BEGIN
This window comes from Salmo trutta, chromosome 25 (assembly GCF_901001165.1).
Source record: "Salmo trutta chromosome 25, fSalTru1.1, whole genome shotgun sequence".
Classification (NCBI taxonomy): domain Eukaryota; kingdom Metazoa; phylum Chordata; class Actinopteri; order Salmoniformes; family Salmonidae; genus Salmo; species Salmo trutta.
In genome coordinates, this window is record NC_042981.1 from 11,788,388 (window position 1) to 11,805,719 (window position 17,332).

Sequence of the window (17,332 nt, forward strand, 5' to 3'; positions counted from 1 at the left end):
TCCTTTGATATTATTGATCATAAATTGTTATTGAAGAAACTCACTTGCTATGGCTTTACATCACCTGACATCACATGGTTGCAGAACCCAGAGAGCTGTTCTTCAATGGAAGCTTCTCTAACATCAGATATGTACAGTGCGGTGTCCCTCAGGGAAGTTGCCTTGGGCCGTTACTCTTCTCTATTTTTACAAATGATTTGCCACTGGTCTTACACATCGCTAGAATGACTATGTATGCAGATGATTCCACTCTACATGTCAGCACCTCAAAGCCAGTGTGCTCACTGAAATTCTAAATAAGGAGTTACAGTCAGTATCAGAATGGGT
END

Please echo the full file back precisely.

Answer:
This window comes from Salmo trutta, chromosome 25 (assembly GCF_901001165.1).
Source record: "Salmo trutta chromosome 25, fSalTru1.1, whole genome shotgun sequence".
Classification (NCBI taxonomy): domain Eukaryota; kingdom Metazoa; phylum Chordata; class Actinopteri; order Salmoniformes; family Salmonidae; genus Salmo; species Salmo trutta.
In genome coordinates, this window is record NC_042981.1 from 11,788,388 (window position 1) to 11,805,719 (window position 17,332).

Sequence of the window (17,332 nt, forward strand, 5' to 3'; positions counted from 1 at the left end):
TCCTTTGATATTATTGATCATAAATTGTTATTGAAGAAACTCACTTGCTATGGCTTTACATCACCTGACATCACATGGTTGCAGAACCCAGAGAGCTGTTCTTCAATGGAAGCTTCTCTAACATCAGATATGTACAGTGCGGTGTCCCTCAGGGAAGTTGCCTTGGGCCGTTACTCTTCTCTATTTTTACAAATGATTTGCCACTGGTCTTACACATCGCTAGAATGACTATGTATGCAGATGATTCCACTCTACATGTCAGCACCTCAAAGCCAGTGTGCTCACTGAAATTCTAAATAAGGAGTTACAGTCAGTATCAGAATGGGT